Consumers today have many more options than ever before when it comes to searching for, researching and purchasing products. An increasing number of shoppers compare prices and reviews across platforms before making a buying decision, and even a great deal can be negated by an inconvenient checkout experience.
With these new factors in play, more and more retailers, both small and large, are turning to an omnichannel selling strategy to try and stay competitive in this rapidly changing landscape. However, this type of strategy also has far-reaching implications in terms of sales tax nexus and compliance, which can be complicated to get a handle on for large and small retailers alike.
What is Omnichannel Selling?
Companies have long used multiple channels to reach customers. Mail-order catalogs, brick and mortar stores, and more recently online selling, have given companies increasing numbers of outlets to use to grow their business. Utilizing several selling channels like this is referred to as multi-channel selling, and although it provides customers with several different ways to make a purchase from the same company, each channel is operated independently, with very little sharing of data between channels.
The need to stay competitive, however, has led more and more companies to adopt a more integrated approach to their multiple selling channels. This is what’s referred to as omnichannel selling, and it involves providing a seamless shopping experience for the customer. That may mean allowing them to order online and pick up in the store, or it could involve having apps that provide maps of each individual physical store the company operates.
Challenges of the Omnichannel Approach
Regardless of the way it’s implemented, convenience for the customer is key to a successful omnichannel strategy. That’s because, through smartphones, tablets, and computers, customers now can make a purchase from a huge variety of retailers with just a few taps or clicks. Anything that complicates that process or introduces surprises for the customer at checkout may cause them to take their business elsewhere.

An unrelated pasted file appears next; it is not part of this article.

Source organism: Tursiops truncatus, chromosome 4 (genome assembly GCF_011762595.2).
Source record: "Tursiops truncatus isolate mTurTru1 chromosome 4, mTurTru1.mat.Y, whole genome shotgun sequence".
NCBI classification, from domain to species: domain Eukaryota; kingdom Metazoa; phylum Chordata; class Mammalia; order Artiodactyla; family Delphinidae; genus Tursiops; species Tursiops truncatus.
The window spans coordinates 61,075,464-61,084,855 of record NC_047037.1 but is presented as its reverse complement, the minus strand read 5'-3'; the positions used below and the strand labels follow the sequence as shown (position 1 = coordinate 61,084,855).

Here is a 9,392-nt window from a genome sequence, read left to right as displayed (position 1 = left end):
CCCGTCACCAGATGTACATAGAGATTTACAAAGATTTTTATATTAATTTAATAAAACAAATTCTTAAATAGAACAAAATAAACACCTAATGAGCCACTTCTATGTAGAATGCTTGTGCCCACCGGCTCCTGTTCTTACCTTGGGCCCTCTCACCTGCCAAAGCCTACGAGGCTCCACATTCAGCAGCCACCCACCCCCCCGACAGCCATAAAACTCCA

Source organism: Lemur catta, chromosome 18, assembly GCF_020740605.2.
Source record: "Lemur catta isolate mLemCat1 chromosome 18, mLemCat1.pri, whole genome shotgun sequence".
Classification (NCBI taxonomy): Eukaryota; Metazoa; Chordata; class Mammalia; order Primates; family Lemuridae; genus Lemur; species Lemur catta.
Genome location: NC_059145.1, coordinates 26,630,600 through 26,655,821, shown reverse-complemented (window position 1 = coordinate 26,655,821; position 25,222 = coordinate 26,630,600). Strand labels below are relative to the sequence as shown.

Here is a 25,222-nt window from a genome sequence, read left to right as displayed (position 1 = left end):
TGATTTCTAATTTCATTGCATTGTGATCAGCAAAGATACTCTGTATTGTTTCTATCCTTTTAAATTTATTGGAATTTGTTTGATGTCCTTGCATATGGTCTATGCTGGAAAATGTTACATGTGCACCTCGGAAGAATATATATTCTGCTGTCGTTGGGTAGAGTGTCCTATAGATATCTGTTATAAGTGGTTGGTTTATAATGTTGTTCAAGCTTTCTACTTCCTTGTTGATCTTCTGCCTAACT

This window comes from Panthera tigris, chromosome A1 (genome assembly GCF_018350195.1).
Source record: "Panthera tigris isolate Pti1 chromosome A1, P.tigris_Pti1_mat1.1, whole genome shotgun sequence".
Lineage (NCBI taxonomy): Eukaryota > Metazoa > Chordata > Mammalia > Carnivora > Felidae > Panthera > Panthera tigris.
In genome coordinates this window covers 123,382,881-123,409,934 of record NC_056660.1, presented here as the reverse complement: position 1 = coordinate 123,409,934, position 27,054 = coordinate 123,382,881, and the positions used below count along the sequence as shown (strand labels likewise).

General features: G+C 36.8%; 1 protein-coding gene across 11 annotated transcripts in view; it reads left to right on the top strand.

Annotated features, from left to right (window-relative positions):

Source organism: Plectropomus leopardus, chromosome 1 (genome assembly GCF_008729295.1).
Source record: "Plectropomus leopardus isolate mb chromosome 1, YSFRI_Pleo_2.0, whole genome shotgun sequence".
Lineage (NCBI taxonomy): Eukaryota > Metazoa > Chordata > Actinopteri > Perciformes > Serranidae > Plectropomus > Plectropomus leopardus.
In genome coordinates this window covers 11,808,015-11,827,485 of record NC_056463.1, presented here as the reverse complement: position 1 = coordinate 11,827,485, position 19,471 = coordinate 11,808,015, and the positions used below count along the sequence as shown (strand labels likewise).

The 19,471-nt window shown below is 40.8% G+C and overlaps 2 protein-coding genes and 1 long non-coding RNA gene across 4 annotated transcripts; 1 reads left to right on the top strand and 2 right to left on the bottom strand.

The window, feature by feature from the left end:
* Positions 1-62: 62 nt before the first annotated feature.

One potential source of surprise at the end of a transaction is the addition of sales tax. When online sales first became mainstream, they were often sales tax free, as legislation had not caught up with the technology available. Facing mounting losses of revenue, however, states quickly began trying to find ways to correct this oversight, enacting or amending legislation to require the collection of sales tax from even remote sellers if they have a sales tax nexus in the state.
When Do You Have a Sales Tax Nexus?
Although the requirements for establishing a sales tax nexus vary somewhat from one state to the next, they almost always involve a few key provisions. These are:
- Having a physical place of business, such as a store or office
- Having employees working in the state
- Keeping goods in a warehouse in the state
- Delivering goods from out of state using a personal vehicle or private carrier as opposed to a common carrier
At first, this generally impacted larger, multi-state retailers, as they were more likely to have a physical presence within a state, but left out smaller, independent sellers. The increase in omnichannel selling, however, has begun to change that dynamic as well, as fulfillment by Amazon is one avenue many sellers take advantage of.
Since Amazon has fulfillment centers in a significant number of states, that can automatically create a sales tax nexus in each state for any seller whose goods are stored in an Amazon warehouse in that state. Not only does this mean you would have to collect and remit sales tax on purchases made by customers in that state through Amazon, but the existence of the nexus would attach to your business generally, leading to the requirement that you collect and remit sales tax on all sales to residents of that state, no matter what platform they were completed through.
Issues in Ensuring Compliance
The details of sales tax laws vary significantly from one state to the next. Some states impose a substantial tax at the state level, and variation from one locality to the next is minimal. In other areas, however, the state rate may be quite low, but cities, towns, counties, and special taxation districts are free to impose their own taxes, complicating further the process of accurately calculating the rate that should be charged on each purchase.
Another challenge in complying with the myriad sales tax laws you must contend with if you utilize an omnichannel strategy is the fact that you’ll have to gather reports from each channel, and then consolidate them by state, often further broken down by location of the sale or delivery within each state. Most states impose sales tax at the destination of a shipped product, meaning that no matter where the goods originate from, the rate that must be charged is that of the location they’re ultimately delivered to.
The growing share of the market that’s made up of online sales has caused states to pay greater attention to sales tax compliance in this area as well. That makes it more important than ever to ensure you’re charging sales tax when appropriate and filing returns accurately, a process that can become quite cumbersome without the proper software in place. It’s also essential to keep in mind that the sales tax landscape is constantly changing, and to remain compliant, you’ll have to periodically check for updates to regulations that could impact your business or your selling strategy.